Unauthorize this RIAA ,,!,,
 
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ring.of.steel

Guest
their efforts arnt going to get anywhere, the people that are determined to pirate will allways find a way around, just take a look at all the people uploading cracked games onto bitorrent.
 

[RIP]Zeus

2[H]4U
Joined
Jul 16, 2003
Messages
2,590
Soon... Very soon the RIAA is going to get what they deserve. I just have that feeling;)
 
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ring.of.steel

Guest
If they keep on taking the piss like this more people will start illigal downloading i think.
 

Breach

Weaksauce
Joined
Nov 9, 2006
Messages
65
So basically, if you pirate or share music, you are a criminal. If you actually buy their overpriced CD and copy it for YOUR own use, you are a criminal...:mad: The shear amount of BS they are spinning should be punishable by death.

As I have said, FINE, I really have no problem downloading music either for free or sources like mp3sparks that are outside of their control that I know are in no way supporting RIAA.

It doesn't matter though, the recording industry are bleeding out as they have totally lost control of music distribution, despite their scare tactics and lawsuits. None of it has done anything to help them, just make them hated by their customers and more defiant than ever for the last 3 years. Obscurity will be finding some new friends soon.
 

UrielDagda

2[H]4U
Joined
Nov 16, 2004
Messages
2,844
You know, I tend to pretty much just stand by and watch all this crap unfold, while buying music I like and putting it all on my PC to actually listen to (hell of a lot better randomizing a list of 100 hours of music than shuffling CDs all the time).. This just makes me want to say fuck it. They get you up the ass whether you pay for it or not. Why bother paying for the privilege?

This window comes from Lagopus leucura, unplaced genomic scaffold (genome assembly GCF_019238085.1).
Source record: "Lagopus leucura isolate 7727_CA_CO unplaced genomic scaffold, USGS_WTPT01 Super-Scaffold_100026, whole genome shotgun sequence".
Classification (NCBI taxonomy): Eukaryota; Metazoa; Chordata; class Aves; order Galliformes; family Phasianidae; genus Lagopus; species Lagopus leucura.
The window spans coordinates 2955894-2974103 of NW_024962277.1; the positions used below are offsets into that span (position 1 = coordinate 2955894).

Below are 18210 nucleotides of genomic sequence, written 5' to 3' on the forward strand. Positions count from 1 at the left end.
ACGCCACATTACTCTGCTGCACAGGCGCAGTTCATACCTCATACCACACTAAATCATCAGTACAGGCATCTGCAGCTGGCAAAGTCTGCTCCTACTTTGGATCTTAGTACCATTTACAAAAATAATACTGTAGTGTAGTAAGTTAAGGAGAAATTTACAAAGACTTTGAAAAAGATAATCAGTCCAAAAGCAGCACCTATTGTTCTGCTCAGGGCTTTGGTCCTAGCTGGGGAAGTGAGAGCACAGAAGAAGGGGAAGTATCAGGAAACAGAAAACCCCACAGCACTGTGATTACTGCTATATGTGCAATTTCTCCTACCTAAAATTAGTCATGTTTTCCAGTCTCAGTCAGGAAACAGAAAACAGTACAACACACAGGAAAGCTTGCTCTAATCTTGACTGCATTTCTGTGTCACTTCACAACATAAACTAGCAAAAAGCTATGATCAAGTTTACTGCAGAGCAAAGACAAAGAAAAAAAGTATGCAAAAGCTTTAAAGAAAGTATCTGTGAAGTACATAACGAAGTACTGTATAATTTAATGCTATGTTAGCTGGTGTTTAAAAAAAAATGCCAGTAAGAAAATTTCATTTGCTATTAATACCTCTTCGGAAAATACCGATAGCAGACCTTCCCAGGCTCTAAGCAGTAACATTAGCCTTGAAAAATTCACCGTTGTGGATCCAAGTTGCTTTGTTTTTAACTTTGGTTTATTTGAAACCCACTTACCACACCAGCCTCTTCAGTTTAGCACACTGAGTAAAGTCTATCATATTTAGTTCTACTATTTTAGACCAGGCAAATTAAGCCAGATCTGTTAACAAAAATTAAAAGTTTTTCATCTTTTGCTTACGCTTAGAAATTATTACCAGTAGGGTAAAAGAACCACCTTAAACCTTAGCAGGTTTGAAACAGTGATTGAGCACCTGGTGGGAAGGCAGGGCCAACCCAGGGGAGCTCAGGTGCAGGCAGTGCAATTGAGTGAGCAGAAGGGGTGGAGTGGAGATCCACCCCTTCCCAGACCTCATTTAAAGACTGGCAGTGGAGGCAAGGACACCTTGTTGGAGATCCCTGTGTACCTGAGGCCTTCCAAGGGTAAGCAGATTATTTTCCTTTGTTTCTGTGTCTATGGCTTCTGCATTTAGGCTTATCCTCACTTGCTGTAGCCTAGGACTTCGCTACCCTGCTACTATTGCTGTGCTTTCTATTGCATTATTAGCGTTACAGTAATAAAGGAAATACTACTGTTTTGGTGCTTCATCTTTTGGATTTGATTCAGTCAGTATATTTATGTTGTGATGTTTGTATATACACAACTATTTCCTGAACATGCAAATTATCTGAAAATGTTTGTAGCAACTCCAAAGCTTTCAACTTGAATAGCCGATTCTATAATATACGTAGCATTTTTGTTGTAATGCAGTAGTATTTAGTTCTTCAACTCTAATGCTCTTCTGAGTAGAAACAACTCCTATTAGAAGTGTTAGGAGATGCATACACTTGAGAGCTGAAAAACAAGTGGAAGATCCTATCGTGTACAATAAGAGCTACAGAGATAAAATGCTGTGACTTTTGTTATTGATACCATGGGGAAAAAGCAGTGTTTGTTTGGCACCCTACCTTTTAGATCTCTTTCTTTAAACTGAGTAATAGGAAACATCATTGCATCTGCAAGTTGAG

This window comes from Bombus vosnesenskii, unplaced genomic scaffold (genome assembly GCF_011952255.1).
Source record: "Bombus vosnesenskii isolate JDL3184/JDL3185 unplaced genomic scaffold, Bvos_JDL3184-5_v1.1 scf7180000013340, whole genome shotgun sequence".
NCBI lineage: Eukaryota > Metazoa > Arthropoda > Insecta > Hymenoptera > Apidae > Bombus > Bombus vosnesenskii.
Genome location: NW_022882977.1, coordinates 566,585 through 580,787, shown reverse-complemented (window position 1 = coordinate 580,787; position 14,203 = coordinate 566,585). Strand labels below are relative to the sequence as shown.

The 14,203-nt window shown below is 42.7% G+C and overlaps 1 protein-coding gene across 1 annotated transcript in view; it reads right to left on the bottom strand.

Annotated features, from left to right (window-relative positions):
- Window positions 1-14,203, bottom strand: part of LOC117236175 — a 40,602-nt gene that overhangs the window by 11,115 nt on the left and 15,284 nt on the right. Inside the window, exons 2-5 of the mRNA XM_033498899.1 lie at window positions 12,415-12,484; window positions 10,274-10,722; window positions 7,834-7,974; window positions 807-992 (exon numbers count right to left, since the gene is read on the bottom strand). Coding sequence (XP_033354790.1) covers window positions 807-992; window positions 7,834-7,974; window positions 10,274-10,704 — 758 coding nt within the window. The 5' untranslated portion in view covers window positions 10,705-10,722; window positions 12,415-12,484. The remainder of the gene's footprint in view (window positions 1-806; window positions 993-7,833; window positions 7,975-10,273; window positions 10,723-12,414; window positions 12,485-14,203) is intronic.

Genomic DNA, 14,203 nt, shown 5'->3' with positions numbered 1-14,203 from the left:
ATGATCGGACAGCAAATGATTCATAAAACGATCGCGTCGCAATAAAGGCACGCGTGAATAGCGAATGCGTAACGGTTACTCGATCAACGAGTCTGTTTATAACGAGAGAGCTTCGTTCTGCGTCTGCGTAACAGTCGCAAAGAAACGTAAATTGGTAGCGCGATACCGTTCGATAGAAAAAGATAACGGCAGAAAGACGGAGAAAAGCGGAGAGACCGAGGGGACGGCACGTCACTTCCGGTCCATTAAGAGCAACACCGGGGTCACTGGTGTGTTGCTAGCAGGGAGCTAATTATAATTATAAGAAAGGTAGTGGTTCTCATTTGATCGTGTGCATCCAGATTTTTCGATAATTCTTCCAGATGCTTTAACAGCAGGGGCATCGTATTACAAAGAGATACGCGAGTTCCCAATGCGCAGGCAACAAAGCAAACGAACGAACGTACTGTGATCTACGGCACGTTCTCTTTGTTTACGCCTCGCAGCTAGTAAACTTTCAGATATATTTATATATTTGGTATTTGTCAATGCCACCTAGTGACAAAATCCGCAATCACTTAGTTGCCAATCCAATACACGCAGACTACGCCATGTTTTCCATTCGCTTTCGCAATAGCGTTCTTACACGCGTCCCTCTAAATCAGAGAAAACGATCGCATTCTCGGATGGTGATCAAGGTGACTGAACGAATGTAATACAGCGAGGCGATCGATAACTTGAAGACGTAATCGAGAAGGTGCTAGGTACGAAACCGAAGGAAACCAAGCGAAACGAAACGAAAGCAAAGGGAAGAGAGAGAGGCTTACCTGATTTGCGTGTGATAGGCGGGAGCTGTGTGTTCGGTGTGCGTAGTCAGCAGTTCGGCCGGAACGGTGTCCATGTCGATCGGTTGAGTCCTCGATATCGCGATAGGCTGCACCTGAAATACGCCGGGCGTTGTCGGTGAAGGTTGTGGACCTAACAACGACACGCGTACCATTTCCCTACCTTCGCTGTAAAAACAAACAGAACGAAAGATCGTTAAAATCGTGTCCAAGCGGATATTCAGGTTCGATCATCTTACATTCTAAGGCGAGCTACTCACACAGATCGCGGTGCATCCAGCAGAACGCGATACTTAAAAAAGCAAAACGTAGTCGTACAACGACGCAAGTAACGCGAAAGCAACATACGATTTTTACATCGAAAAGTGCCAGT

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ring.of.steel

Guest
Hmm so if you want a cd in the car you have to buy it from a store, and if you want it on your computer also you have to buy it again from an online estore :mad:
 

bmorg003

Weaksauce
Joined
Mar 10, 2007
Messages
97
If you can't legally rip the CD, why buy it? What are you purchasing when you buy a CD, the music or the disc? If I play the CD in a boombox, and record it with a mic, is that illegal too? Where does it all end? Being the only music cartel on the block and owning many legislators, the RIAA can pretty much do/say whatever they want. Thankfully some music labels are beginning to see the light and are abandoning them. They serve no purpose other than to protect corperate greed and to destroy the fair use rights of the consumer.
 
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ring.of.steel

Guest
In the end who does the RIAA effect except the odd person they jack for it and the big bitorrent search engines.
 

Paladin21

Gawd
Joined
Jun 22, 2004
Messages
529
I actually went and read the brief from the RIAA (21 pages), and I can *not* find where they claim that merely making a copy of a CD onto your hard drive constitutes infringement. Their claim is that, if you copy a CD to a P-2-P "shared" folder, then that constitutes infringement. It isn't the act of making a copy that they object to, but the act of making a copy that is then freely available to download. The entire thrust of their argument is that putting a copy of their stuff in your shared folder is, by definition, distribution of content (which is arguable, but does have some legal backing).

I *do not* like the RIAA for the stuff they pull, but the claim they are making is much less drastic that what the story makes it appear.